Mayor Andy Schor’s post-reelection honeymoon is off to a stumbling start, thanks to his ill-considered decision to lift the City Hall COVID-19 mask mandate despite skyrocketing cases in Lansing and across the state. After catching hell from Ingham County Health Officer Linda Vail and others, Schor reversed himself, but the damage was done. When a presumptively Democratic elected official makes a decision we’d expect from a Republican, we have to wonder who or what is guiding the mayor’s decision-making process? After joining forces with Ingham County Sheriff Scott Wriggelsworth and his platoon of rural law enforcement officials to oppose racial justice reforms in the county’s criminal justice system, Schor’s first significant policy move after being easily elected to a second term this month was to align himself once again with rural small towns like Dimondale, Grand Ledge and Mason in casting aside basic COVID precautions. Are we witnessing a mayoral shift toward the right side of the political spectrum? And by right, we don’t mean correct. One possible explanation may be found in Schor’s recent hiring of Scott Bean as his new communications director. A long-time Republican staffer in the Michigan Legislature before heading to the Grassroots Midwest political consulting firm (which ran Schor’s reelection campaign), we have to wonder if Bean is using his newfound influence to orchestrate a shift in the mayor’s political leanings and alliances. Time will tell.
The untimely passing of Michigan public relations legend Kelly Rossman-McKinney leaves a hole in the heart of many here in Lansing and across the state. A bonafide trailblazer in the PR profession, Rossman-McKinney was a tough cookie who cut a wide swath through Lansing’s testosterone-driven political scene, reminding the good old boys every step of the way that a strong woman doesn’t take crap from anyone. We hope that one of her favorite acronyms — standing for Boys I’m Taking Charge Here — is inscribed on whatever memorial the family has planned. We often agreed with her, but even when we didn’t we respected the hell out of her strategic acumen, her passion for mentoring young people — especially women — in politics and public relations, her generosity and deep commitment to serving her community, and her kindness toward this publication. RIP, Kelly.
Last week, the Michigan Marijuana Regulatory Agency announced the recall of an estimated $200 million worth of cannabis products over allegedly faulty test results from Viridis Laboratories, the leading cannabis testing lab in the state. Viridis denies it has done anything wrong. The recall has thrown Michigan’s commercial cannabis industry into a tailspin, leaving dispensary owners scrambling to replace stock they can no longer sell. The ironies of this sad situation are several: One is that Viridis is run by former Michigan State Police laboratory chief Greg Michaud, which leaves us wondering that if the state is correct, what about the integrity of test results generated by MSP labs on his watch. The other irony is that this debacle comes on the heels of Big Canna’s effort to pull the rug out from under cannabis caregivers over concerns for the safety of their untested products. Viridis has countered by suing the state. Presumably the multitude of cannabis dispensaries that are now stuck with tens of millions of dollars in products they can’t sell will get together to file a lawsuit against Michaud and his colleagues to recover their losses. Meanwhile, the Marijuana Regulatory Agency should examine whether reform is needed to require dispensaries and grow businesses not to put so much of its testing in one pot, so to speak. Recalls may be inevitable, but they needn’t be massive if testing is spread out more.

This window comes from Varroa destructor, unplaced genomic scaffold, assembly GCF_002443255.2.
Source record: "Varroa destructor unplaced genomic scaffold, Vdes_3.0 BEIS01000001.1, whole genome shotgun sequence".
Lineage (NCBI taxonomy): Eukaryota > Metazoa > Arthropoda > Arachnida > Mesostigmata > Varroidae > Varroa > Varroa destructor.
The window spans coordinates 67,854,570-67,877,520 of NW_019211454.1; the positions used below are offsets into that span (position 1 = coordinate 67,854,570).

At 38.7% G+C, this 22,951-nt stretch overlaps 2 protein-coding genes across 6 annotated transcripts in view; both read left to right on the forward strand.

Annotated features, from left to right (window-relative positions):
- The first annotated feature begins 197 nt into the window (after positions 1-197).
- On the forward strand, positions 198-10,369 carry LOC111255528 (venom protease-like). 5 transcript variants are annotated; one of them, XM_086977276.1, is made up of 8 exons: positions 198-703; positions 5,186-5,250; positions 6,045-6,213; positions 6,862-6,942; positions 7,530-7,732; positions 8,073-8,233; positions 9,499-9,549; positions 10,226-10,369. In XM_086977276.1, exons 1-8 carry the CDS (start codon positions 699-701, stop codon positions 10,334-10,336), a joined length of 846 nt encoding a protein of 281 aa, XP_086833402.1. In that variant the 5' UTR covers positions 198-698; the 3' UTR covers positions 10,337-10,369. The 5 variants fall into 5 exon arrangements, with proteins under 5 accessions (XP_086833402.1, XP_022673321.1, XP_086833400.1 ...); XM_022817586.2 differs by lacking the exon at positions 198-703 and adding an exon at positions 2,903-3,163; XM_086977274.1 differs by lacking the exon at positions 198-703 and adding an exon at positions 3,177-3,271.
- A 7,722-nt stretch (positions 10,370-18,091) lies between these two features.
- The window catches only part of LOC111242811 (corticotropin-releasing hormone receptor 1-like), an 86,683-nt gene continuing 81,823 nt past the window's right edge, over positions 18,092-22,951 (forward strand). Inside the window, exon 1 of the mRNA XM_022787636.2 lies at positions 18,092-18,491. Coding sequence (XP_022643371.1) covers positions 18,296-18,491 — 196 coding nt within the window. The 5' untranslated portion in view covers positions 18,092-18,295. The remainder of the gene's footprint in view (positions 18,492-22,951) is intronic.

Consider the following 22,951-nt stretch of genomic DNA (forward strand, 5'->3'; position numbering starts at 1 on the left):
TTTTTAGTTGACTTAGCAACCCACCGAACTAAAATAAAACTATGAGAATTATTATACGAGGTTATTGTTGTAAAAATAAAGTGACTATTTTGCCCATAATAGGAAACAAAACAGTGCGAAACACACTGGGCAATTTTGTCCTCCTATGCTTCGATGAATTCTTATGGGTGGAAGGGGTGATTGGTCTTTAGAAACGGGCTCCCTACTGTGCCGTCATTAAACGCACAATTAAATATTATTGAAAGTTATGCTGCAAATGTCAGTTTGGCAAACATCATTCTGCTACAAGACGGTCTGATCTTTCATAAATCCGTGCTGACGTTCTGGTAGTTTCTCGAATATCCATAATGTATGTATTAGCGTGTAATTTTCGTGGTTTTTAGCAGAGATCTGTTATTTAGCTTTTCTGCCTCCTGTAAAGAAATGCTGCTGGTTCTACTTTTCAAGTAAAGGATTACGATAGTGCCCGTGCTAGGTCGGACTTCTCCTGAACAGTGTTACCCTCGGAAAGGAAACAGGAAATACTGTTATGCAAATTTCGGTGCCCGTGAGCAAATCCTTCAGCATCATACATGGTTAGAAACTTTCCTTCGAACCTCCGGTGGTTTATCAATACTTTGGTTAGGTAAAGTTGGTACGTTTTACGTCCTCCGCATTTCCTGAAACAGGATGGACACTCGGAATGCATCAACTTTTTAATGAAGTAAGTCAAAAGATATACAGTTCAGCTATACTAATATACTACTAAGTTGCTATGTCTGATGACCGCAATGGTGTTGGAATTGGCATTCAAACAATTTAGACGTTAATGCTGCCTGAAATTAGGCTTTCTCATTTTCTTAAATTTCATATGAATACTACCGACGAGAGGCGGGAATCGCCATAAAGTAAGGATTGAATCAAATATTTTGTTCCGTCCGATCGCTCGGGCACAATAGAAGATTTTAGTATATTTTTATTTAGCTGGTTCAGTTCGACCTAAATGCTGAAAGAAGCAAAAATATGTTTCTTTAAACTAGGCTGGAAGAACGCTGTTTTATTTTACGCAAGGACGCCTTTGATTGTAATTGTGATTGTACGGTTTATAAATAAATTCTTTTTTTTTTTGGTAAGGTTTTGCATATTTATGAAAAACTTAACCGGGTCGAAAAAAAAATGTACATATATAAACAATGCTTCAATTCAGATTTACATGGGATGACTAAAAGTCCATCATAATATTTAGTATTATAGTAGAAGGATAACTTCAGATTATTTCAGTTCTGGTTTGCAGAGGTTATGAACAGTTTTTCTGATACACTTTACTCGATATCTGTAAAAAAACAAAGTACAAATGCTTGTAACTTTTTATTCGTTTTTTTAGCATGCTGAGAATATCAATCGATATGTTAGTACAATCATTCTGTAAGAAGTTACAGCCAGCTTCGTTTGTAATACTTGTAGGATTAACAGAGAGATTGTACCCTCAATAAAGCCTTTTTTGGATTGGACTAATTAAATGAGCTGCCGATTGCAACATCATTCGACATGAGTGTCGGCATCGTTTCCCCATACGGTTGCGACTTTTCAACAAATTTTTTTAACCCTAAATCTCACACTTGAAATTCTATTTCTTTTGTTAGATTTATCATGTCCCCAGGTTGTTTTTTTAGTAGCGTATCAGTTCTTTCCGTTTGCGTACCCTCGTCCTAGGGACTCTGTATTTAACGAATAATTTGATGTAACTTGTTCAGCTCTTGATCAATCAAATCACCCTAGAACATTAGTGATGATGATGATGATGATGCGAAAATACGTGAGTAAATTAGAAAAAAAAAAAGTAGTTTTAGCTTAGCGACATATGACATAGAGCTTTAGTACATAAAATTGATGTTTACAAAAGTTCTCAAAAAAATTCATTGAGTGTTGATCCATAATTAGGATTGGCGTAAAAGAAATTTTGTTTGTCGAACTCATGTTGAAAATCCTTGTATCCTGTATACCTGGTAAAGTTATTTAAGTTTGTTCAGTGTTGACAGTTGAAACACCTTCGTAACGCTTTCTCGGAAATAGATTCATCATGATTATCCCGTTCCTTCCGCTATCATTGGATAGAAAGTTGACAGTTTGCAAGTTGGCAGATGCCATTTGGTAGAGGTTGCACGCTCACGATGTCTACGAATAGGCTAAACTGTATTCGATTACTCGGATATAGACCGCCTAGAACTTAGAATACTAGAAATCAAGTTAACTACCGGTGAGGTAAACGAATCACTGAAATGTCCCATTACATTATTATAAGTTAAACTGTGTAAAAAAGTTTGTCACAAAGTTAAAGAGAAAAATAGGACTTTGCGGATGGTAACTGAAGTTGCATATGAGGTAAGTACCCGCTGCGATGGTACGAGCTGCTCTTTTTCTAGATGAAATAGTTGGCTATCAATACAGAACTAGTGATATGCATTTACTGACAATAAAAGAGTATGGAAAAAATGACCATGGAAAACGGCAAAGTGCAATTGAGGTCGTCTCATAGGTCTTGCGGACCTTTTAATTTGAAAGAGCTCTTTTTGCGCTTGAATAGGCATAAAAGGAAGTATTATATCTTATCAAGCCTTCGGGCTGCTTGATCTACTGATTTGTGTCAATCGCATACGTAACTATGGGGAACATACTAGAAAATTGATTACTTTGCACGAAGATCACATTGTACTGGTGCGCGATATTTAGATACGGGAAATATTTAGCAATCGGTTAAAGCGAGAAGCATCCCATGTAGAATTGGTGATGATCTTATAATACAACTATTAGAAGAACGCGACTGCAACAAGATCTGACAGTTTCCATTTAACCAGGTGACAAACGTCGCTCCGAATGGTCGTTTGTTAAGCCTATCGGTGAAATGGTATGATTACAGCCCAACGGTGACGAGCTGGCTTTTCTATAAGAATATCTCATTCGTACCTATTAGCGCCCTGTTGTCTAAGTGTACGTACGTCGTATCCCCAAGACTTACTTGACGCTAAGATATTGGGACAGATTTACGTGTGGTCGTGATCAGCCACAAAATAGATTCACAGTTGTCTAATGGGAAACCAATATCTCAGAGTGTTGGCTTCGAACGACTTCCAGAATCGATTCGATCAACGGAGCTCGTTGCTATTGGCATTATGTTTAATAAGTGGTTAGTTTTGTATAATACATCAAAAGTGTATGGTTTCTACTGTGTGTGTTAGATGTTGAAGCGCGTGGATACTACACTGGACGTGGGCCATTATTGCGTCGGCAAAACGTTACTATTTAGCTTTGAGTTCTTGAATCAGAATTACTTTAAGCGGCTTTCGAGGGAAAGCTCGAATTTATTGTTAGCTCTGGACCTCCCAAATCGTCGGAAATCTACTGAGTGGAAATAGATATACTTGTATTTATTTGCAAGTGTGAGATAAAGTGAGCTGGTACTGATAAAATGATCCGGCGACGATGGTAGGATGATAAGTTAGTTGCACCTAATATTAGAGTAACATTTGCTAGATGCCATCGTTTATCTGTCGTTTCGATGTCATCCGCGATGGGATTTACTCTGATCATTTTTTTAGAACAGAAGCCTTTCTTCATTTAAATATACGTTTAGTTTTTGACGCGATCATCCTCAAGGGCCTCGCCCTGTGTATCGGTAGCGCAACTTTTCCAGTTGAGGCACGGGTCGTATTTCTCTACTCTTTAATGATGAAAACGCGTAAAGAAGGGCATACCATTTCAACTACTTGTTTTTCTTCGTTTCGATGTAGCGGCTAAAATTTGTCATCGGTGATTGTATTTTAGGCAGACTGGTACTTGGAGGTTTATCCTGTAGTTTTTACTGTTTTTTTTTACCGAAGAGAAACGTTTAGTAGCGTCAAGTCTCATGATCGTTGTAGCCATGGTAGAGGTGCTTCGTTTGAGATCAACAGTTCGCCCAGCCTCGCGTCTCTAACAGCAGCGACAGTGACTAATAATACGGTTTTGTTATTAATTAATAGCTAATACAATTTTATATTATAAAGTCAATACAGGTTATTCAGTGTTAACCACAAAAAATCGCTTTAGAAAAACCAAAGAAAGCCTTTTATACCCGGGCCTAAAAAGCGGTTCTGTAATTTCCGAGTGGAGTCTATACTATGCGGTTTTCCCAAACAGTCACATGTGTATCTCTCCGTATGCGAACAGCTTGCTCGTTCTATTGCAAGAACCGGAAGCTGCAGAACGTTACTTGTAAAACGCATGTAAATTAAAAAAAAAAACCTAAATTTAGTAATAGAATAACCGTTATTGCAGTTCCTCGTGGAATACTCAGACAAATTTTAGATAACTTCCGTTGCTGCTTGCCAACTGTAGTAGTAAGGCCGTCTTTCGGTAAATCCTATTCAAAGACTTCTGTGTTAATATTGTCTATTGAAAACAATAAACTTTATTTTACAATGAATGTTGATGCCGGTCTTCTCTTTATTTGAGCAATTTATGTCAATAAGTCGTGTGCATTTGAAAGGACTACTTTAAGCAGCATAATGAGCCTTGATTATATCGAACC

Like most Americans, we’re deeply grateful for the frontline health care workers who have carried on their shoulders the impossible burdens of the COVID-19 pandemic for far longer than any of us imagined would be necessary. That’s why it is surprising to us that Sparrow Health System has allowed their relationship with their frontline patient care staff to deteriorate so completely that the 2,200 members of the Professional Employee Council this week voted overwhelmingly to authorize a strike “if needed” to win key contract concessions from the hospital system. Although we’re not privy to the full details of the labor dispute, we support the health care professionals and think it would behoove Sparrow administrators to work out a mutually acceptable contract sooner rather than later that acknowledges and rewards the vital role their front line staff have played — and continue to play — during the pandemic.
Tomorrow’s Thanksgiving festivities focus on stuffing our gullets with as much holiday fare as possible, leaving many of us in a tryptophan-induced couch coma while we try to avert our eyes from the annual Detroit Lions football debacle against whomever they happen to be playing. But we’re also focused on the gratitude we feel every day for our friends and loved ones, and for the continued support of our readers and advertisers who make it possible for City Pulse to do what we do best. Wishing you and yours peace, health and happiness in this holiday season.
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